Playwright Abraham Adeyemi talks about his play ‘All the Shit I Can’t Say to My Dad’ showing at the ‘This is Black Festival’!
Addressing the lack of culturally diverse stories depicted on stage, Steven Kavuma’s ‘This is Black’ Festival gives voice to four new pieces of writing, offering a platform to varied perspectives of the black experience within the UK. Taking part in the inaugural new writing event, playwright Abraham Adeyemi presents ‘All the Shit I Can’t Say to My Dad’, a show exploring a strained parent relationship, differences of faith and absent fatherhood. Capturing the complexity of parenthood and family relationships, Abraham tells us more about why he’s chosen to explore this topic, his writing process, and offers his advice to aspiring theatre makers!
Hi Abraham, your show All the Shit I Can’t say to My Dadwill take part in the debut ‘This is Black Festival’ at the Bunker Theatre. How were you feeling ahead of the run?
If I’m honest, I wasn’t as excited as I should have been! It’s been such an intense period; having my debut full-length play at the same time as making my film directorial debut so I’ve not been able to fully process it. I’m very grateful for it all, though, how can’t you be? I felt that, come the morning of the first show, the emotions would probably finally hit me but until then I just focused on continuing to get the work done.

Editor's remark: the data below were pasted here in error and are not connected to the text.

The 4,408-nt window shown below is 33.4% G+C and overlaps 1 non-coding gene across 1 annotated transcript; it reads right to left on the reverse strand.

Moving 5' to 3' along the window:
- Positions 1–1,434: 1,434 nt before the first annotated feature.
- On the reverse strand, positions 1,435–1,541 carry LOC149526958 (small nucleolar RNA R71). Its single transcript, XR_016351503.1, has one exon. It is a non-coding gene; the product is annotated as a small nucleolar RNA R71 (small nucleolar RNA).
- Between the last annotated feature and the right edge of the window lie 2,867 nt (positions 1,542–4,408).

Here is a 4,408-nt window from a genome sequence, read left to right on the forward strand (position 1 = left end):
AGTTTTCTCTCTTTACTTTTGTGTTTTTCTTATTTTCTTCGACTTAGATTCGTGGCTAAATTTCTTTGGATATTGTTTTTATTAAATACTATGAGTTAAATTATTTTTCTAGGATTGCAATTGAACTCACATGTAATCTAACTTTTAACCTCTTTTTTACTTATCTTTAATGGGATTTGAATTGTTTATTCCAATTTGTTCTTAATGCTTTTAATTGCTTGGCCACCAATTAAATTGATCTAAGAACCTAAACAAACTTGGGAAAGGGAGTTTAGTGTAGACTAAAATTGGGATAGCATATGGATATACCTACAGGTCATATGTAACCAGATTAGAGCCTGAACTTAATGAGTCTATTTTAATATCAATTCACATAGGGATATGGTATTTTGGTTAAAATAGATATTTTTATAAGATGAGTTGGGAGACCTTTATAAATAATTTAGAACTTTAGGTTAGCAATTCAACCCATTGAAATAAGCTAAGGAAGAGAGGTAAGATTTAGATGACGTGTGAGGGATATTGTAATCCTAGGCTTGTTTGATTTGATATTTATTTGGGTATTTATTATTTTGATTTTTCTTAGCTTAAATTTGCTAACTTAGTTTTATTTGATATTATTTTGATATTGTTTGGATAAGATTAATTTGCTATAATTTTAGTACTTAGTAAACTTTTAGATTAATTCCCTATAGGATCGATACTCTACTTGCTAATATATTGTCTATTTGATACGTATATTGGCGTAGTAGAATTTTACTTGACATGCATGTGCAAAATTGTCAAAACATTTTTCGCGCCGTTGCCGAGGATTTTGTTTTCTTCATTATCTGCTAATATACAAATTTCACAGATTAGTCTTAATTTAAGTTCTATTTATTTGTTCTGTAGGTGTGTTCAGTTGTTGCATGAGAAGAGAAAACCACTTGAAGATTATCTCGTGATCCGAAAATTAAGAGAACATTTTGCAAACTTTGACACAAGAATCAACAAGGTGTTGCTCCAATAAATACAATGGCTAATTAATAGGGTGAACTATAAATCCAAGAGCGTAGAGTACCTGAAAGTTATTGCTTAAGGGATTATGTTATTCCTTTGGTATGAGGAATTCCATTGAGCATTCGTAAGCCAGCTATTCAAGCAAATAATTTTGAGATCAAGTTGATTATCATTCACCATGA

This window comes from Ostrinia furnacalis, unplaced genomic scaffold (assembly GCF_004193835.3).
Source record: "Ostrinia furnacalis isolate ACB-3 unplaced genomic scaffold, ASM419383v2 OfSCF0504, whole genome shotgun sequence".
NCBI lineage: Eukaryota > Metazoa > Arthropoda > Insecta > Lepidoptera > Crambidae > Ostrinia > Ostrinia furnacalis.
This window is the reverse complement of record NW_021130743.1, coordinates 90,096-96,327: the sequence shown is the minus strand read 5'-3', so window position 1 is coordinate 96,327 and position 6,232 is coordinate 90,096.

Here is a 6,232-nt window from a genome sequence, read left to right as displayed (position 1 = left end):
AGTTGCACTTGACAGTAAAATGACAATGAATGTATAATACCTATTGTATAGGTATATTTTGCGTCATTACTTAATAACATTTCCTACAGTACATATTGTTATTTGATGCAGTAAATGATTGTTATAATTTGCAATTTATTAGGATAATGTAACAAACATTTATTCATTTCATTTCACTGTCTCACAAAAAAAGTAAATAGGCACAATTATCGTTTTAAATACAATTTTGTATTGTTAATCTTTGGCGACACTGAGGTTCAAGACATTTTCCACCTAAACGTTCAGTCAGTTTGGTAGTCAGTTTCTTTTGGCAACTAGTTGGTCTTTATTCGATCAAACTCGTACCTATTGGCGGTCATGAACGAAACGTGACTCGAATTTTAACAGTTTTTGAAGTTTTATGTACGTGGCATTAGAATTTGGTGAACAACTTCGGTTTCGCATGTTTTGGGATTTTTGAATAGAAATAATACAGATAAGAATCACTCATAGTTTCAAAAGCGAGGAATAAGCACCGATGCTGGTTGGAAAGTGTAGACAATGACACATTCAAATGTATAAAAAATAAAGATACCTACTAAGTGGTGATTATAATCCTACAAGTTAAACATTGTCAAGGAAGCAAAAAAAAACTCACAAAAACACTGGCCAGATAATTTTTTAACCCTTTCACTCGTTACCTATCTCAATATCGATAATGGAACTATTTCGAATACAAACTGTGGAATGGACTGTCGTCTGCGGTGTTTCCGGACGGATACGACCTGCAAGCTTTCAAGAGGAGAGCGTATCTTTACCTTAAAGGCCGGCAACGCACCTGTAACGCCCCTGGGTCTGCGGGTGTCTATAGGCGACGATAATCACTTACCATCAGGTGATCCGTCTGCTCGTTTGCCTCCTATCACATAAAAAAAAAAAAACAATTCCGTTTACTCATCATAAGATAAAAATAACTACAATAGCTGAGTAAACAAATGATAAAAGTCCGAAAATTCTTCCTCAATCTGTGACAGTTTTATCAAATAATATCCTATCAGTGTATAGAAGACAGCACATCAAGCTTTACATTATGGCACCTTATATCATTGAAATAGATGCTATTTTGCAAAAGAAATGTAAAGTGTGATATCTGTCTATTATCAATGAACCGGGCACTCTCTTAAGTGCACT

The show is an ‘exploration of unresolved conflicts within a strained parent relationship, from differences of faith to absent fatherhood’. What inspired you explore this topic?
When we were auditioning for the play, 90% of the actors we auditioned – when asked about their thoughts on the play – mentioned that they could relate to the story and I found that so sad, that so many black men were coming into the audition room being able to relate to that story. But it’s the reality of it. In that sense, like any of my writing, I’m inspired by my observations of the world I’m seeing around me. As for differences in faith, I’d take one step out and say it’s just about differences as humans, period. Differences in morality, differences in politics, differences in the football teams we support! Differences are a good thing. Why can’t we accept the differences of others?
How did you approach writing the show?
Well the show itself began with just a title, rather than an idea and – once I knew The Bunker were interested in programming it for ‘This is Black’ – I spent a month trying to figure out what the idea/story actually was and trying to fight my way out of having to write a monologue. The best and worst things I’ve ever had produced are both monologues and I guess it was that fear of a piece that fell into the latter category, but I knew, deep down, this piece could only ever be a monologue.